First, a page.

The beach near the Jolulsarlon lagoon is where the icebergs that break off the Vatnajökull glacier eventually end up. The drift from the lagoon out in the the sea, where they are washed back up onto the black volcanic beaches in all kinds of shapes and sizes.
After a 10 hour drive from south eastern Iceland through rain, snow, hail and sunshine, we finally arrived at Godafoss in the north. Sitting down to a well earned dinner, I saw that we were going to have a great sunset above the falls, so I ran the 10 minutes from the hotel to set up my tripod and camera. It was a beautiful evening, and surprisingly I had the spot to myself. The only problem was the spray, but it was easy enough to shoot 2 second exposures.
With the aim of shooting some Scottish Landscapes in dynamic weather I started my trip to Great Britain in mid-November and traveled for about 5 weeks trough the country. My journey took me from the south coast of England via Northumberland to Scotland. In Scotland I traveled from the Isle of Skye to Caithness, Torridon and Assynt. As expected the weather conditions were very contrary (snow, sun, storm, rain). The exposed position at the Atlantic Ocean is responsible for the unpredictable weather in western Scotland. Often it’s possible to experience several seasons within one day. Although it often wasn’t very easy to keep my camera dry, I was rewarded with a variety of spectacular sunrises and sunsets.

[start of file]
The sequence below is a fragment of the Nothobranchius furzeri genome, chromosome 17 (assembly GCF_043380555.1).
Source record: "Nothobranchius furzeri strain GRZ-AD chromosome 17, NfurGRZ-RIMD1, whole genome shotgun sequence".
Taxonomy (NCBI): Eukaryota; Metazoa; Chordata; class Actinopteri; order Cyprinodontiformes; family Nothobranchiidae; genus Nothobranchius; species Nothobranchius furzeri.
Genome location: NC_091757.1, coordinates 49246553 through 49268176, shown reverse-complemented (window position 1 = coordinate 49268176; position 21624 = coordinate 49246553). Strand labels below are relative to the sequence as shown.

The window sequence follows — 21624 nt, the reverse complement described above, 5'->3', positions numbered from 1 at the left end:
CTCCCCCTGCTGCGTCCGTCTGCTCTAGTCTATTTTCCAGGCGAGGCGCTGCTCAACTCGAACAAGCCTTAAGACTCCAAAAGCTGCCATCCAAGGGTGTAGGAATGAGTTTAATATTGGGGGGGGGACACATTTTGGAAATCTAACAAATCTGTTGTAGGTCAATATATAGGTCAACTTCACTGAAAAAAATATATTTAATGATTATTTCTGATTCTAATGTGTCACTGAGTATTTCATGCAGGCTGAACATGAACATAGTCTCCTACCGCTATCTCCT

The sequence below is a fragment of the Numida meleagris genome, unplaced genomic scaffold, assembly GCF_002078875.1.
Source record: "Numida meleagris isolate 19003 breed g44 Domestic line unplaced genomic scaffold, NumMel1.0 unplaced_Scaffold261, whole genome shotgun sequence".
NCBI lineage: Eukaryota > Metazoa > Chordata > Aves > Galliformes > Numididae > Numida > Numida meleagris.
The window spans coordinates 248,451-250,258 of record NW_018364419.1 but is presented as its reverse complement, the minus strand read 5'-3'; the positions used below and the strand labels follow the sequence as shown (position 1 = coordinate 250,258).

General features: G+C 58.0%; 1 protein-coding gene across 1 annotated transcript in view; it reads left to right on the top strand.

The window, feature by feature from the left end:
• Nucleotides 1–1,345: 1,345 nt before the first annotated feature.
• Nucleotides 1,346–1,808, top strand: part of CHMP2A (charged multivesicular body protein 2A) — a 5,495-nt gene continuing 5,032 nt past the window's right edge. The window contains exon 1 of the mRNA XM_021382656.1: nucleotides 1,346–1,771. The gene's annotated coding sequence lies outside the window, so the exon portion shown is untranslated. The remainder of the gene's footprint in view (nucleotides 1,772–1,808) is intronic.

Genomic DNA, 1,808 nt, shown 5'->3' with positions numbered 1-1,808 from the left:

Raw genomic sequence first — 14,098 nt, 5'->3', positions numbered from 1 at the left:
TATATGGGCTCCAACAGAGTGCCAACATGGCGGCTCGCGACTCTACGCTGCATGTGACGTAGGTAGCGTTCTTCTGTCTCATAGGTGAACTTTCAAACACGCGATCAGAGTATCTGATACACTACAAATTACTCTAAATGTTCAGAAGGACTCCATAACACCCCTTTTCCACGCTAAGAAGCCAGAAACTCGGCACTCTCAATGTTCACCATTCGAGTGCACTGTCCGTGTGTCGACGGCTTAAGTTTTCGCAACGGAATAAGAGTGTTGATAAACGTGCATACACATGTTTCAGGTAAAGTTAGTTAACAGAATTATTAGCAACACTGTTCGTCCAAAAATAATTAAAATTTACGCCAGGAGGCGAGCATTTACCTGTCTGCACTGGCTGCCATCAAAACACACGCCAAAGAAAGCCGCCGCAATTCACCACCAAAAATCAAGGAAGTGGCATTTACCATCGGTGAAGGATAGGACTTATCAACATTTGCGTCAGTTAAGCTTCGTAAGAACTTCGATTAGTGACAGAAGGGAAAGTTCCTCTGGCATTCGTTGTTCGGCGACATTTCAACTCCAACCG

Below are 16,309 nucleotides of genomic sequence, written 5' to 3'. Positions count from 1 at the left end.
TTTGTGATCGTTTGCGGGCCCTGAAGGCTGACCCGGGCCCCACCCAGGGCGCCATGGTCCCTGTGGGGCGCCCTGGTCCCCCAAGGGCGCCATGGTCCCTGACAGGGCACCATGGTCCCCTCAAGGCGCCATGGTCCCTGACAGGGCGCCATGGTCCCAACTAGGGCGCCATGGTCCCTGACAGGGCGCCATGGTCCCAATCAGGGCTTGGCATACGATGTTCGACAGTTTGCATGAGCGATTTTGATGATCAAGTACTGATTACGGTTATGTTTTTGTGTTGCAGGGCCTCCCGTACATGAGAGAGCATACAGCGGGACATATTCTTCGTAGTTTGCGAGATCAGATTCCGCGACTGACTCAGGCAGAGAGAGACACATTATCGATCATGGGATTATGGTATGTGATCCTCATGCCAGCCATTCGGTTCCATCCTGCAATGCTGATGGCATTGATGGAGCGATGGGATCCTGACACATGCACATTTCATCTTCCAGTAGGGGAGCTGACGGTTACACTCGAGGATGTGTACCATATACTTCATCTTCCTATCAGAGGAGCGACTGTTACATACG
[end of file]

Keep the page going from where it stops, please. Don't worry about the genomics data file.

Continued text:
In the second part of my UK-series 2013, I present the images of the Isle of Skye. The fascinating hills and the impressive coastline are typical for the Scottish landscape. The weather was as expected at the end of November – very rough. During my ten-day stay there was no day without rain and storm. But in the rare minutes when the sun showed the landscape turned into a fairy tale world and I was spectacular rewarded for the long rainy waiting times. I'll upload them here on DA during the next days. English descriptions and more shoots will follow soon!
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The oft - photographed River Etive in front of the Stob Dearg peak of Buachaille Etive Mor, the gateway to Glen Coe and the Scottish Highlands.
I got up at dawn on consecutive days to try and get this at sunrise, but on both days just got torrential rain and low cloud, so in the end, this is yet another shot from Scotland taken in mid afternoon light, and the only day I had in Glen Coe when the sun managed to break through the cloud at some point.
It's a lovely location though, almost impossible to not photograph it, and for this I was standing in my wellingtons in a little run off of the main river, with the tripod perched on a rock in front of me. The previous week had seen the whole valley covered in snow, and then the temperatures rose, the rain came and all the snow on the peaks started to rush down the mountains in fast streams and rivulets, flooding the rivers below. At sunrise, the noise of water rushing off the mountains was incredible, and many of the streams burst their banks.
This is a blend of two exposures. One of three seconds for the water, and another of a minute for the clouds
Taken at Glen Coe, Scotland Nikon D3 w/ Nikkor 17-35mm 2.8 Gitzo GT2541 tripod w/ Gitzo GH1780QR ballhead Lee 0.6 (3 stop) hard NDG | Hoya ND400 3 secs & f9.5 and 60 secs @ f22
Workflow in Nikon Capture NX2. Blend and resize for web PS CS3